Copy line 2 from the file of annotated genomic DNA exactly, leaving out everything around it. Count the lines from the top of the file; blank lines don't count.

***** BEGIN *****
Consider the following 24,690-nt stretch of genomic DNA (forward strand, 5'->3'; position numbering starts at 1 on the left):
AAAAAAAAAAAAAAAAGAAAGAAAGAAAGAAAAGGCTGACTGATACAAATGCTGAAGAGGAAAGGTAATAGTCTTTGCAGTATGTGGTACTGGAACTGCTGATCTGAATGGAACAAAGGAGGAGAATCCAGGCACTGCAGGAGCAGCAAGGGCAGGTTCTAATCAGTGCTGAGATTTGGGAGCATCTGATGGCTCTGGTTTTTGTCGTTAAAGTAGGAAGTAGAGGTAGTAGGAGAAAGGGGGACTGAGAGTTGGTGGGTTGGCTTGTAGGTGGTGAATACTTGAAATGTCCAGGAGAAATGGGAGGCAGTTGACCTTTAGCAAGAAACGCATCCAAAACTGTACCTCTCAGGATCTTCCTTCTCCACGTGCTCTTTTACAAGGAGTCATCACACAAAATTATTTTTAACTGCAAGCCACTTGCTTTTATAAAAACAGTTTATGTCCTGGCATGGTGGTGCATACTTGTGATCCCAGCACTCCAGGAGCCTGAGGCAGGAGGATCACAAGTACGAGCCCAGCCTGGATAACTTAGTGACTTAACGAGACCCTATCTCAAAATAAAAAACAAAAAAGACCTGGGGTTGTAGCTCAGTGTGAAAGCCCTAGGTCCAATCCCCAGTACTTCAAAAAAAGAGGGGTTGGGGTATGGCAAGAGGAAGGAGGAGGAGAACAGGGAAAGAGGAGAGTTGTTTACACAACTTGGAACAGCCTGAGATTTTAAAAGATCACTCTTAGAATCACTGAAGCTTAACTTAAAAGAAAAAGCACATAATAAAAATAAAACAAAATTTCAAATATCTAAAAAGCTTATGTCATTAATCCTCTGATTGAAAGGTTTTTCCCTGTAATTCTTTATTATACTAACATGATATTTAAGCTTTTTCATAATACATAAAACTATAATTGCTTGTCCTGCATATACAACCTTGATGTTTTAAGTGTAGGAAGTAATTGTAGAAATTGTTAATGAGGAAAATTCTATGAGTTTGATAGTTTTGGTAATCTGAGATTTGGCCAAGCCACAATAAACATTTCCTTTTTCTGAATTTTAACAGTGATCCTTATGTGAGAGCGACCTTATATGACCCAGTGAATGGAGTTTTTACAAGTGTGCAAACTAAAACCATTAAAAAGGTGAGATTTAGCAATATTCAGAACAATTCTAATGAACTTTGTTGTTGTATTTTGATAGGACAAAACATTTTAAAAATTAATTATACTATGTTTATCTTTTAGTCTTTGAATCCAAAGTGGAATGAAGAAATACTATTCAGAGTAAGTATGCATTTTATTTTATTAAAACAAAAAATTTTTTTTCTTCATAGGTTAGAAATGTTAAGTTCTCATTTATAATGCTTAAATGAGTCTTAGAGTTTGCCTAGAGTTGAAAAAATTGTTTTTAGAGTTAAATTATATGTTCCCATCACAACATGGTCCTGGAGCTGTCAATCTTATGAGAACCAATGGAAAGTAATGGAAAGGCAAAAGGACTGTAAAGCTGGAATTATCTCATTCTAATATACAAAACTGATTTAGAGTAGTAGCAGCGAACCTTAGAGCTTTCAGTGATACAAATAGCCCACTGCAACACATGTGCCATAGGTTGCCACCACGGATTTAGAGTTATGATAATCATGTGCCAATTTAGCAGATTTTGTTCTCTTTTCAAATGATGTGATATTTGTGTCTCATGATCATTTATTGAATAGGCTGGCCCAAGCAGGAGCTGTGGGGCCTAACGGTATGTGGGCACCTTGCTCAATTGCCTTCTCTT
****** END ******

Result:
AAAAAAAAAAAAAAAAGAAAGAAAGAAAGAAAAGGCTGACTGATACAAATGCTGAAGAGGAAAGGTAATAGTCTTTGCAGTATGTGGTACTGGAACTGCTGATCTGAATGGAACAAAGGAGGAGAATCCAGGCACTGCAGGAGCAGCAAGGGCAGGTTCTAATCAGTGCTGAGATTTGGGAGCATCTGATGGCTCTGGTTTTTGTCGTTAAAGTAGGAAGTAGAGGTAGTAGGAGAAAGGGGGACTGAGAGTTGGTGGGTTGGCTTGTAGGTGGTGAATACTTGAAATGTCCAGGAGAAATGGGAGGCAGTTGACCTTTAGCAAGAAACGCATCCAAAACTGTACCTCTCAGGATCTTCCTTCTCCACGTGCTCTTTTACAAGGAGTCATCACACAAAATTATTTTTAACTGCAAGCCACTTGCTTTTATAAAAACAGTTTATGTCCTGGCATGGTGGTGCATACTTGTGATCCCAGCACTCCAGGAGCCTGAGGCAGGAGGATCACAAGTACGAGCCCAGCCTGGATAACTTAGTGACTTAACGAGACCCTATCTCAAAATAAAAAACAAAAAAGACCTGGGGTTGTAGCTCAGTGTGAAAGCCCTAGGTCCAATCCCCAGTACTTCAAAAAAAGAGGGGTTGGGGTATGGCAAGAGGAAGGAGGAGGAGAACAGGGAAAGAGGAGAGTTGTTTACACAACTTGGAACAGCCTGAGATTTTAAAAGATCACTCTTAGAATCACTGAAGCTTAACTTAAAAGAAAAAGCACATAATAAAAATAAAACAAAATTTCAAATATCTAAAAAGCTTATGTCATTAATCCTCTGATTGAAAGGTTTTTCCCTGTAATTCTTTATTATACTAACATGATATTTAAGCTTTTTCATAATACATAAAACTATAATTGCTTGTCCTGCATATACAACCTTGATGTTTTAAGTGTAGGAAGTAATTGTAGAAATTGTTAATGAGGAAAATTCTATGAGTTTGATAGTTTTGGTAATCTGAGATTTGGCCAAGCCACAATAAACATTTCCTTTTTCTGAATTTTAACAGTGATCCTTATGTGAGAGCGACCTTATATGACCCAGTGAATGGAGTTTTTACAAGTGTGCAAACTAAAACCATTAAAAAGGTGAGATTTAGCAATATTCAGAACAATTCTAATGAACTTTGTTGTTGTATTTTGATAGGACAAAACATTTTAAAAATTAATTATACTATGTTTATCTTTTAGTCTTTGAATCCAAAGTGGAATGAAGAAATACTATTCAGAGTAAGTATGCATTTTATTTTATTAAAACAAAAAATTTTTTTTCTTCATAGGTTAGAAATGTTAAGTTCTCATTTATAATGCTTAAATGAGTCTTAGAGTTTGCCTAGAGTTGAAAAAATTGTTTTTAGAGTTAAATTATATGTTCCCATCACAACATGGTCCTGGAGCTGTCAATCTTATGAGAACCAATGGAAAGTAATGGAAAGGCAAAAGGACTGTAAAGCTGGAATTATCTCATTCTAATATACAAAACTGATTTAGAGTAGTAGCAGCGAACCTTAGAGCTTTCAGTGATACAAATAGCCCACTGCAACACATGTGCCATAGGTTGCCACCACGGATTTAGAGTTATGATAATCATGTGCCAATTTAGCAGATTTTGTTCTCTTTTCAAATGATGTGATATTTGTGTCTCATGATCATTTATTGAATAGGCTGGCCCAAGCAGGAGCTGTGGGGCCTAACGGTATGTGGGCACCTTGCTCAATTGCCTTCTCTT